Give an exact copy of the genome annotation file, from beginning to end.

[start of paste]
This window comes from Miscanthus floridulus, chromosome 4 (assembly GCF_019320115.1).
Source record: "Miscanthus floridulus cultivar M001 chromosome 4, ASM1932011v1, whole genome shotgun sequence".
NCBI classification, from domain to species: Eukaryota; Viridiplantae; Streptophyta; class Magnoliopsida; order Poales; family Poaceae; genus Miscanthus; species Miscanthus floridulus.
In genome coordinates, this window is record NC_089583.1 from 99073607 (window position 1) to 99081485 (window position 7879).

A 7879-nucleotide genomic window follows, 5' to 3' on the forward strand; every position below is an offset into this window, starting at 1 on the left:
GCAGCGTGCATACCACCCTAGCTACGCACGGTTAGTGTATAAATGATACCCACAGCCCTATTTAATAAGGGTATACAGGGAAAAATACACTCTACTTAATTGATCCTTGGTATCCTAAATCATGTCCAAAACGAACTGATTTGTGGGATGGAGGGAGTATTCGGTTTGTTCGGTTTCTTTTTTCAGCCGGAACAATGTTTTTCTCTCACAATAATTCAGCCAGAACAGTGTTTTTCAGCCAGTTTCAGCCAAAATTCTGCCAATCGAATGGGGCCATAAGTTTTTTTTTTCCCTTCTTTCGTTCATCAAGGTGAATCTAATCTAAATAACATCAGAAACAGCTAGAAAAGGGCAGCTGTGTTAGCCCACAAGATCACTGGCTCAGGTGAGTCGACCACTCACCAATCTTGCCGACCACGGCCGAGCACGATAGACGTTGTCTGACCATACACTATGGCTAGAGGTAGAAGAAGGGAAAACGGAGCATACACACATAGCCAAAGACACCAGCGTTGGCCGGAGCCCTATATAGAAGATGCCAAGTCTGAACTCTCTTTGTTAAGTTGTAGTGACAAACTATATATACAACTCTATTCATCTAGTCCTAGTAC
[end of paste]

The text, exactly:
This window comes from Miscanthus floridulus, chromosome 4 (assembly GCF_019320115.1).
Source record: "Miscanthus floridulus cultivar M001 chromosome 4, ASM1932011v1, whole genome shotgun sequence".
NCBI classification, from domain to species: Eukaryota; Viridiplantae; Streptophyta; class Magnoliopsida; order Poales; family Poaceae; genus Miscanthus; species Miscanthus floridulus.
In genome coordinates, this window is record NC_089583.1 from 99073607 (window position 1) to 99081485 (window position 7879).

A 7879-nucleotide genomic window follows, 5' to 3' on the forward strand; every position below is an offset into this window, starting at 1 on the left:
GCAGCGTGCATACCACCCTAGCTACGCACGGTTAGTGTATAAATGATACCCACAGCCCTATTTAATAAGGGTATACAGGGAAAAATACACTCTACTTAATTGATCCTTGGTATCCTAAATCATGTCCAAAACGAACTGATTTGTGGGATGGAGGGAGTATTCGGTTTGTTCGGTTTCTTTTTTCAGCCGGAACAATGTTTTTCTCTCACAATAATTCAGCCAGAACAGTGTTTTTCAGCCAGTTTCAGCCAAAATTCTGCCAATCGAATGGGGCCATAAGTTTTTTTTTTCCCTTCTTTCGTTCATCAAGGTGAATCTAATCTAAATAACATCAGAAACAGCTAGAAAAGGGCAGCTGTGTTAGCCCACAAGATCACTGGCTCAGGTGAGTCGACCACTCACCAATCTTGCCGACCACGGCCGAGCACGATAGACGTTGTCTGACCATACACTATGGCTAGAGGTAGAAGAAGGGAAAACGGAGCATACACACATAGCCAAAGACACCAGCGTTGGCCGGAGCCCTATATAGAAGATGCCAAGTCTGAACTCTCTTTGTTAAGTTGTAGTGACAAACTATATATACAACTCTATTCATCTAGTCCTAGTAC